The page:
Robust economic growth has resulted in a sustained increase in living standards that has made the U.S. economy the envy of much of the modern world. However, recent trends in demographics, social insurance programs, technological progress, human capital, immigration, income inequality and fiscal policy have generated uncertainty regarding the prospects for sustaining such growth. While the short-term economic effects of the pandemic have been dire with large declines in output and employment, the medium-term and long-term perspectives are less clear. For example, the pandemic has the potential to accentuate existing headwinds by increasing deficits and reducing educational outcomes for younger generations. However, the pandemic may improve medium- and long-run growth by accelerating the adoption of new technology and creating productivity gains through an increase in business flexibility regarding remote work and the use of telemedicine.
At this event, the Honorable Ben Carson, the secretary of Housing and Urban Development, joined John Diamond, the director of the Baker Institute Center for Public Finance, to discuss policies to support high rates of growth in the United States, given the challenges brought about by the pandemic.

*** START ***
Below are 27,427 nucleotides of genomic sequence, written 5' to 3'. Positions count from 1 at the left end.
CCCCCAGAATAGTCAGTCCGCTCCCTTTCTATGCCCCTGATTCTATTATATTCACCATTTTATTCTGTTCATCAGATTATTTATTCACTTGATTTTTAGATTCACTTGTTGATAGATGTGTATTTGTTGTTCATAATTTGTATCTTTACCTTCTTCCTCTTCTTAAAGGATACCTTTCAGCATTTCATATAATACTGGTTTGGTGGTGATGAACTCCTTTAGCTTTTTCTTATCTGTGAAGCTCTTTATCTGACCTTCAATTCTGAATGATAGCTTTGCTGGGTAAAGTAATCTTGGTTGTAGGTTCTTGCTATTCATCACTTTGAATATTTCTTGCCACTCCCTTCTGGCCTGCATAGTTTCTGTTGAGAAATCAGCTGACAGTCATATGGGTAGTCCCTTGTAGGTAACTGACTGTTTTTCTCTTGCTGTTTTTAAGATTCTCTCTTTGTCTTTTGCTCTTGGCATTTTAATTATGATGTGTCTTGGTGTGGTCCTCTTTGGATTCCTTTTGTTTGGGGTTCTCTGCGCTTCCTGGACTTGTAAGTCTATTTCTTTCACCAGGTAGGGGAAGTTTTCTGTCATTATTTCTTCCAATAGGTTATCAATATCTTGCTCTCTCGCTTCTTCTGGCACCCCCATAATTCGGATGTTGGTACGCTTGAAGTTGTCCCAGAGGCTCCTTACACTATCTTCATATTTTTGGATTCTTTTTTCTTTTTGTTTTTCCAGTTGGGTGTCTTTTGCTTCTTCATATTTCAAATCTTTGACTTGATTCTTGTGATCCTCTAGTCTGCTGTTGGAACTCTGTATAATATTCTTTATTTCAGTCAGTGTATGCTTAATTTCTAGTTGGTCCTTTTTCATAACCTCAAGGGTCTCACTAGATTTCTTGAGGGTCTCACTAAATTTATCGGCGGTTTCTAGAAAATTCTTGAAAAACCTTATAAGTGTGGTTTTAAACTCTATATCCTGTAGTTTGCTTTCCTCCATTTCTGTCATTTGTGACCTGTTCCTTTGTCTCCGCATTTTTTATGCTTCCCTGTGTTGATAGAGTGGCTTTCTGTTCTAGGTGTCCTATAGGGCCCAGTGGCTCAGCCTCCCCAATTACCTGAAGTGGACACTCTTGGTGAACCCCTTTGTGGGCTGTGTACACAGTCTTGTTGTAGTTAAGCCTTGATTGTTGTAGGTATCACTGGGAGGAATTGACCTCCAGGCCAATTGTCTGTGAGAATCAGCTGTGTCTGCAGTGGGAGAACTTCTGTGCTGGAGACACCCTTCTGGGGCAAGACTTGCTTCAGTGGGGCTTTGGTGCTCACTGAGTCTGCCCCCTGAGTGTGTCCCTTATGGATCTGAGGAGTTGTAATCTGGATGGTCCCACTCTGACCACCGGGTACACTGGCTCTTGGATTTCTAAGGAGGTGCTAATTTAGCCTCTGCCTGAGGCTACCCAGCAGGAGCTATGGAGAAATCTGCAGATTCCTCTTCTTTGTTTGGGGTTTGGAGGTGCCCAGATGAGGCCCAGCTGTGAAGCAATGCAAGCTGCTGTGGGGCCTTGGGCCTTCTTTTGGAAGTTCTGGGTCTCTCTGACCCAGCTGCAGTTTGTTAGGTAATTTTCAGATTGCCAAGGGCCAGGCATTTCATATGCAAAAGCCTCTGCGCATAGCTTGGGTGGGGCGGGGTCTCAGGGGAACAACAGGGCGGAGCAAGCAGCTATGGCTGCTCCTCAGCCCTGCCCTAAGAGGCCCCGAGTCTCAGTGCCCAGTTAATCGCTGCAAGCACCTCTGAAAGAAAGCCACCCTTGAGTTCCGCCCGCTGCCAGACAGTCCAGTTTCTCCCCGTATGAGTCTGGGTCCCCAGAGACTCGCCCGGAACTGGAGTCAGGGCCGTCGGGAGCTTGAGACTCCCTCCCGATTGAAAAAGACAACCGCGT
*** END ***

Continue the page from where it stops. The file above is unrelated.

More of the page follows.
12:50 p.m. — Moderated Conversation
1:20 p.m. — Q&A
The Honorable Benjamin S. Carson, Sr., M.D., was sworn in as the 17th secretary of the U.S. Department of Housing and Urban Development in 2017. Secretary Carson previously served as director of Pediatric Neurosurgery at the Johns Hopkins Children’s Center, a position he assumed when he was just 33 years old, becoming the youngest major division director in the hospital’s history. In 1987, he successfully performed the first separation of craniopagus twins conjoined at the back of the head. He also performed the first fully successful separation of type-2 vertical craniopagus twins in 1997 in South Africa. Carson received dozens of honors and awards in recognition of his achievements including the Presidential Medal of Freedom, the nation’s highest civilian honor. He is also a recipient of the Spingarn Medal, the highest honor bestowed by the National Association for the Advancement of Colored People (NAACP). Carson has authored nine books, four of which he co-wrote with his wife Candy. The U.S. News Media Group and Harvard’s Center for Public Leadership named him among “America’s Best Leaders” in 2008. Carson and his wife also co-founded the Carson Scholars Fund, which recognizes young people of all backgrounds for exceptional academic and humanitarian accomplishments. The fund is currently operating in 50 states and the District of Columbia, and has recognized more than 7,300 scholars, awarded more than $7.3 million in scholarships and installed more than 150 Ben Carson Reading Rooms around the country. Secretary Carson graduated from Yale University and earned his M.D. from the University of Michigan Medical School.
John W. Diamond, Ph.D.
Edward A. and Hermena Hancock Kelly Fellow in Public Finance; Director, Center for Public Finance, Baker Institute